Clemens threw 89 pitches and, on a day when the Yankees were drubbed by Toronto, 7-2– their fourth of five consecutive losses — the Rocket declared himself ready to return to the big leagues.
“You saw it tonight. This was the step that he needed,” then-Yankees vice president of player personnel Billy Connors said after the game. “He’s ready to go.”
HISTORY BEHIND THE MOMENT
After the game, Clemens’ appearance took a rather strange turn during his postgame press conference.
In what turned out to be the last question of an extensive interview session, Clemens was asked by Brian Fees — the sports editor of the Towanda Daily Review who also was a former sports copy editor at The Times-Tribune — about his reaction to minor-league crowds, which typically don’t bear some of the negative attitudes toward players fans in bigger cities tend to harbor.
In a rambling response that wound up airing on ESPN and being reported on in national newspaper like USA Today and throughout New York City television networks and publications, Clemens sent a message.
The question: “For some of the negative things you’re heard nationally, how nice is it to get to some of these places and getting the reaction you’ve been getting in Tampa and Trenton and then here today?”
Indeed, that pounding of the fist on the table put a period on Clemens’ minor-league days. He returned to the Yankees on June 9 against Pittsburgh, allowing three runs in six innings while fanning seven on the way to a 9-3 win. He’d lose his next three decisions, but the Yankees did turn things around with the help of his leadership. They wound up winning 97 games and earning the American League Wild Card.
Clemens finished with a 6-6 record and pitched…OK. He battled hamstring issues down the stretch and didn’t make a regular season appearance allowing one run in six innings against the Red Sox on Sept. 16 in what would wind up being his last-ever regular-season start. He returned to make a start against Cleveland in Game 3 of the American League Division Series on Oct. 7, While the Yankees won, 8-4, Clemens allowed three runs and got pulled after 2 1/3 innings due to hamstring issues. The Yankees would go on to lose the series, and Clemens went back into retirement after the season.
That night at PNC Field, fans felt they were watching a sure-fire Hall of Famer. But, Clemens hasn’t quite made it to Cooperstown. Despite an impeccable record and historic statistical resume, Clemens has failed on seven consecutive ballots from the Baseball Writers Association of America to garner entrance into the hallowed Hall. Having been named in the Mitchell Report as a suspected user of performance enhancing drugs has made Clemens one of the players punished most by speculation in regard to the steroids era.
In the franchise’s 30 years, there remains no players who have worn the Scranton/Wilkes-Barre uniform who have gained entry into Cooperstown. (Though, that certainly will change in 2020. More on that later in the countdown.)
On June 23, 2017, Clemens returned to PNC Field as part of the Yankees Legends Series, helping the RailRiders to unveil a giant bobblehead that stands now in the stadium to commemorate that night 10 years earlier when he captured the region’s attention.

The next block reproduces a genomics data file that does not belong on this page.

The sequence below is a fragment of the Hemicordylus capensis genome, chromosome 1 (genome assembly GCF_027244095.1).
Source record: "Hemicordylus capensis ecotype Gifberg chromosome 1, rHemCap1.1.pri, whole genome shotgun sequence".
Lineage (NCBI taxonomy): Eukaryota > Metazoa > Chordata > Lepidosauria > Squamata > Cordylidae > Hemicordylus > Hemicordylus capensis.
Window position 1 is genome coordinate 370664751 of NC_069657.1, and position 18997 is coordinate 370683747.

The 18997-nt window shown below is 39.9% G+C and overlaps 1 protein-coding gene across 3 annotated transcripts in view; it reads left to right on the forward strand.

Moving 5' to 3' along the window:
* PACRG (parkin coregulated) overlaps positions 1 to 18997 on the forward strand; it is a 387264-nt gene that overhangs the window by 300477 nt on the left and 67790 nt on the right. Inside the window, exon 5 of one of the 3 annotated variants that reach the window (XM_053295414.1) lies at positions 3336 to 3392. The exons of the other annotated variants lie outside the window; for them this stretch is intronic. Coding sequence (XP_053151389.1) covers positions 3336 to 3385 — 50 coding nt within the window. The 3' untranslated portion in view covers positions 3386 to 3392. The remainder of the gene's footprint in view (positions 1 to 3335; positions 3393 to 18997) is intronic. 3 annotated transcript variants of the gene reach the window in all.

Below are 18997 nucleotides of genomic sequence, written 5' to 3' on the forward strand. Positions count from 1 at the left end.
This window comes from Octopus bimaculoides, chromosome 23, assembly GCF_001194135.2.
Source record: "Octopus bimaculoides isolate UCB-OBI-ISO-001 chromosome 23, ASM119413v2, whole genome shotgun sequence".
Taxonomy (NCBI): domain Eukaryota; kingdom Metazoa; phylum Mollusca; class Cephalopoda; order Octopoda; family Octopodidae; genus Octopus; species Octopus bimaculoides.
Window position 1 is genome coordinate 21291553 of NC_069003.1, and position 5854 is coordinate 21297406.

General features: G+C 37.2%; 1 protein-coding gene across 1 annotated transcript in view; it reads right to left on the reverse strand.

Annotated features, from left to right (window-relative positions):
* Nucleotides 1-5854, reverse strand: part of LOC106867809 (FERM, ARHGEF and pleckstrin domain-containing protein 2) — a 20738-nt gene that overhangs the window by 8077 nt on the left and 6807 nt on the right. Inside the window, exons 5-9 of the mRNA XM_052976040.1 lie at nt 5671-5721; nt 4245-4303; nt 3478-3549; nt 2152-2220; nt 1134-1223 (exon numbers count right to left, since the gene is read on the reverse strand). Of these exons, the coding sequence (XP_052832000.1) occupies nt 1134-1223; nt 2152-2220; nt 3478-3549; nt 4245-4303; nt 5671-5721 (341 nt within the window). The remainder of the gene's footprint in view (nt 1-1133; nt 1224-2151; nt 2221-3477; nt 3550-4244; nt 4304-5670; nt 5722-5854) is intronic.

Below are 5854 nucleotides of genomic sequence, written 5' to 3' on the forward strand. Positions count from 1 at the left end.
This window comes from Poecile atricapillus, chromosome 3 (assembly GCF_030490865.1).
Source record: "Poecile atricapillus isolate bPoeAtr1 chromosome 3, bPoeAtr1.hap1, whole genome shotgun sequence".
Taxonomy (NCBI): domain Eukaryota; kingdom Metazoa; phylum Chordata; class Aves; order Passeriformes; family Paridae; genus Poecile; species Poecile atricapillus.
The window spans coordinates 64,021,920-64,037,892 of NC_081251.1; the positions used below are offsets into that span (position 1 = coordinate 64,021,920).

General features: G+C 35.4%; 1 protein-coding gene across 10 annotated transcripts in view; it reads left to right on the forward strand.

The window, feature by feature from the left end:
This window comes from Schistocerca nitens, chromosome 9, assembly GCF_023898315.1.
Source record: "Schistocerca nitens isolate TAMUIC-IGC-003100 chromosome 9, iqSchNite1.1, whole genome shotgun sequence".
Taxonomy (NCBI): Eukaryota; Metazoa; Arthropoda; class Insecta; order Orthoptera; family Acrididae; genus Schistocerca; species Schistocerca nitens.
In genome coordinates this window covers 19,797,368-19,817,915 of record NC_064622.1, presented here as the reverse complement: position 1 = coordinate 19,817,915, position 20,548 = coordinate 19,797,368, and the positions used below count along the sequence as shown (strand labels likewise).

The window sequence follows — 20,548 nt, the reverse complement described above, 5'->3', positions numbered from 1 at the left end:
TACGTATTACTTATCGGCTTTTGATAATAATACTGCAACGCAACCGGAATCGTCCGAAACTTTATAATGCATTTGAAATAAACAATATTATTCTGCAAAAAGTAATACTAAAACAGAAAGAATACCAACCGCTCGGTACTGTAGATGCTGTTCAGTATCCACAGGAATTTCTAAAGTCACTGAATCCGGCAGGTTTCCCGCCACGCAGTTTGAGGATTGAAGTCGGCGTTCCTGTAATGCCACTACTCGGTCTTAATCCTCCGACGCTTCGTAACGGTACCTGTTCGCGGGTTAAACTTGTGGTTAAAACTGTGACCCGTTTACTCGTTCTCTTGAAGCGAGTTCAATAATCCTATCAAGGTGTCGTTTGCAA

“It’s unbelievable, the improvements they’ve done to this stadium,” Clemens looked around, recalling that night. “That’s the first thing I noticed when I came in. … It was a lot of fun. It was a lot of work to get back. I just wanted to get through that start unhurt and ready to go.”
Rehab appearances are often the highlights of the Triple-A season for fans, and that has been true for Scranton/Wilkes-Barre since the team’s debut in 1989, when pitchers Marvin Freeman and Steve Ontiveros joined catcher Tom Nieto as the first Phillies to join the Red Barons on the rehab trail.
Phillies legends like Terry Mulholland (1990), Darren Daulton (1991), Lenny Dykstra (1994), John Kruk (1994), Curt Schilling (1994, 1996 and 2000), Randy Wolf (2001) and Dave Hollins (2002) were among the players who drew big crowds to Lackawanna County Stadium during the Red Barons years. Once the Yankees came to town, so did Jason Giambi (2007), Chien-Ming Wang (2009), Curtis Granderson (2010), Brett Gardner (2012), Andy Pettitte (2012), Masahiro Tanaka (2015) and Alex Rodriguez (2011 and 2013), just to name a few.
But to that point, Clemens’ game rated as the biggest of them all.
“This is a special event,” said Allan Burke, a Dunmore fan who watched Clemens’ PNC Field outing from the theater parking lot. “I guess the only thing that could match it is if (Yankees shortstop Derek) Jeter came here.”
Give it time.
Donnie Collins has been a member of The Times-Tribune sports staff for nearly 20 years and has been the Penn State football beat writer for Times-Shamrock Newspapers since 2004. The Penn State Football Blog covers Nittany Lions, Big Ten and big-time college football news from Beaver Stadium to the practice field, the bowl game to National Letter of Intent Signing Day. Contact: firstname.lastname@example.org; 570-348-9100 x5368; @DonnieCollinsTT